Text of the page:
If you had told me as a freshman that I would be on the executive board of a progressive student magazine come senior year, I probably would’ve laughed in your face. Not only did I not even know what the Gavel was as a freshman on Newton, but I had also been a part of my high school’s newspaper staff and had come to hate it by the time I graduated. I had kept at it through senior year to balance out my college application resume, but I had no interest in continuing this activity when I got to Boston College.
As a freshman who barely left Duchesne, let alone Newton, my involvement in 4Boston was plenty to get me through freshman year. But by sophomore year, I quickly realized I needed to branch out, get more involved and meet new people. Our lovely Editor-in-Chief and my freshman and sophomore year roommate Jenna persuaded me to go to her first Gavel meeting with her, and I went dragging my feet, assuming my previous dislike for reporting would be reinforced. And while I still wasn’t thrilled by the idea of being on a newspaper again, I was intrigued by the motley crew of people meeting in a classroom in O’Neill every Sunday night, throwing out article topics and debating politics. I can’t really pinpoint the decision-making moment; I think it was more of a combination of peer pressure and desperation for involvement that made me pick up an article that night.
From then on, I was in, sometimes whether I wanted to be or not. I often told myself that I did not have the time to become more involved in the Gavel beyond being a staff writer, but it was impossible to not become invested in the current of the constantly growing and changing organization. I had newfound creative inspiration from the other writers and board members, which I got to express when I became an Associate Culture Editor second semester sophomore year, and as Features Editor first semester junior year. I came to enjoy the writing, editing, and even sometimes layout for our print issues. But even more, I enjoyed the discussions we had at meetings about how we could improve, how we could do better, how we could change. We were underfunded and unknown underdogs, but we shared a passion in being a voice of progress on a campus that can lean to the conservative side of things. I liked the newness of everything, the endless possibilities of the things we could achieve as an organization that was, at that point, only three years old. And even more, I found myself having strong opinions on these various possibilities; I became invested in spite of myself.
Even then, I was hesitant to take on the e-board position of Print Manager as a first semester senior. As I predicted, it was, at times, an incredibly stressful job. I felt unqualified, a lot of changes needed to be made, and I was coming back from abroad to an organization that had expanded substantially while I was away. But it was also an incredibly rewarding job, and a job that I am very proud of it. We got a new printer and brought on new designers, we tried to make the print articles read and look better than ever, and edited and edited for hours until everything was perfect. Was it a ton of work? Yes. Was it worth it? Absolutely. I loved making decisions about how things should run, about what was going well and what needed to change. Jenna told me to make print my own, and I tried to run with that as far as I could in one semester. I loved seeing the enthusiasm of the rest of the Gavel members when we finally got the physical print issues back, and they could see the results of their hard work. I loved the feedback from people outside the Gavel—a simple, “This print issue looks awesome!” from people I barely knew meant the world to me.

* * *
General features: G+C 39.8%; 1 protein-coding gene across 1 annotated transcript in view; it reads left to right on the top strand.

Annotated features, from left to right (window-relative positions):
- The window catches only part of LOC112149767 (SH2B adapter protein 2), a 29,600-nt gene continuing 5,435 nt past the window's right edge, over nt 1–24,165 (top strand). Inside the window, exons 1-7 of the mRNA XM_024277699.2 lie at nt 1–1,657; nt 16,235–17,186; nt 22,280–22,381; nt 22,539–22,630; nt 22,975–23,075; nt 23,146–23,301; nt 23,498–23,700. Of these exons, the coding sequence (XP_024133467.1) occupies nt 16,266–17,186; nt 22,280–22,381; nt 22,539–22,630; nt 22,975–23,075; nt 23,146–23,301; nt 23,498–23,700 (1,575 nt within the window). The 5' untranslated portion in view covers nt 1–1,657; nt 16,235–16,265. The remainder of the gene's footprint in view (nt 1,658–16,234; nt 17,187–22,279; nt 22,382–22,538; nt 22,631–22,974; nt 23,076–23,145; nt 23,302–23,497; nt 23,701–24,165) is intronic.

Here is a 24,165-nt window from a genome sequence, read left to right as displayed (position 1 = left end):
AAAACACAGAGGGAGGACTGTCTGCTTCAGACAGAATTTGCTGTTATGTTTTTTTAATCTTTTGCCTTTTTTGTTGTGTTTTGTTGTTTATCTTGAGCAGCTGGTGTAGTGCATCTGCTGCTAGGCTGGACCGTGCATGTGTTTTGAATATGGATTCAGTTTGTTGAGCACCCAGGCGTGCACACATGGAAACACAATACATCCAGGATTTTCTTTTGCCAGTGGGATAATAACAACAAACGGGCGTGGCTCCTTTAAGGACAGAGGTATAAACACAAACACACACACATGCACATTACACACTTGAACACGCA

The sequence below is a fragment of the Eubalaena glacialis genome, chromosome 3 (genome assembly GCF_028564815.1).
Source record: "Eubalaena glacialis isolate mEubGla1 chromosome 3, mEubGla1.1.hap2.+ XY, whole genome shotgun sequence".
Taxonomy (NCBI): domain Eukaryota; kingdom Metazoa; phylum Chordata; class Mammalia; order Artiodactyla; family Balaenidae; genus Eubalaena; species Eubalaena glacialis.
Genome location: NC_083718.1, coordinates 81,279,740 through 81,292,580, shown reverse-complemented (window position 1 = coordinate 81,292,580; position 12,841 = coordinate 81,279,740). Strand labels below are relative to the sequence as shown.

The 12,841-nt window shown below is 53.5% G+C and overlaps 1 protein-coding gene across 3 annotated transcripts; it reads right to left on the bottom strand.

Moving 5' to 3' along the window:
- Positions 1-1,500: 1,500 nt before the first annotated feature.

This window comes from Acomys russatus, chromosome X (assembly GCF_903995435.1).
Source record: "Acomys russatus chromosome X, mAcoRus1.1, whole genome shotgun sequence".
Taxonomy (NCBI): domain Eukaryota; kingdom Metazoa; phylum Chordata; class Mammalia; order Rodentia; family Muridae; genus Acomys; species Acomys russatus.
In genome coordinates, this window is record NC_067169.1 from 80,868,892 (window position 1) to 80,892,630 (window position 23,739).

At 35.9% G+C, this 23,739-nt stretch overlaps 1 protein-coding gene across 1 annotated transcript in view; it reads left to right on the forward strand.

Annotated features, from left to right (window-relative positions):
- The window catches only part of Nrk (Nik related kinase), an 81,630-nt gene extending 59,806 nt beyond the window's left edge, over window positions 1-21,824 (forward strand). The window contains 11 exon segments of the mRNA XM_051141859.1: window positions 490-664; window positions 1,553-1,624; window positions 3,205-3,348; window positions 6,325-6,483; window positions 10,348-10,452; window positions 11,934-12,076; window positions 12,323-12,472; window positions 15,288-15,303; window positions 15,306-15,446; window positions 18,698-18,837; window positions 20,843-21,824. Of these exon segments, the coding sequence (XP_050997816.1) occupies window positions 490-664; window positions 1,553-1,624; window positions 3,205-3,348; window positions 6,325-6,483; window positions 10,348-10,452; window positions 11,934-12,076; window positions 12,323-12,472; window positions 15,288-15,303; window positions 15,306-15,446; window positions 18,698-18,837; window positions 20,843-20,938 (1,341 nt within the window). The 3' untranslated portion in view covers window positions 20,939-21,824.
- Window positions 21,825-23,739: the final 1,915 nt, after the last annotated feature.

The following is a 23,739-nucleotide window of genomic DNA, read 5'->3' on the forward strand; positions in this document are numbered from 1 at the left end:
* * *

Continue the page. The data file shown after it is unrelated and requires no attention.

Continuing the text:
Of course, none of this ever would’ve happened without the rest of the Gavel. And by that I quite literally mean the entire rest of the Gavel—from the section editors who came up with the article ideas to all the writers who wrote, from the copy editors who edited everything over and over again to the photographers who contributed amazing images, from the designers who created the beautiful layouts to the business people who helped us fund this awesome magazine, and to all my friends on the Gavel who kept me sane throughout the process. The complicated but beautiful thing about print is that everyone contributes, and it’s a creation of the entire organization. When frustrating things happen, remind yourselves that we are a community that all works together, sometimes whether we like it or not, and that when we do work together we can produce amazing things.
As Managing Editor this past semester, I got to help oversee almost all aspects of the organization, and after all the innovations we have made this year I am already so excited to see what the Gavel will look like a year from now. I know the underclassmen have ideas about how the Gavel can improve that us seniors can hardly fathom, and I think that is one of the greatest things about the Gavel. Rarely do you have a place where anyone’s idea can become the next great goal or project, rarely do you have the opportunity to take something and make it your own, and rarely do you come across a group of people so committed to a common goal and intertwined by a common passion. We are a self-proclaimed progressive organization, but progressive has a much deeper meaning than just political views. If we continue to seek progress, in every sense of the word, by being open to new ideas and continuously reevaluating how we do things, nothing will be able to stop us.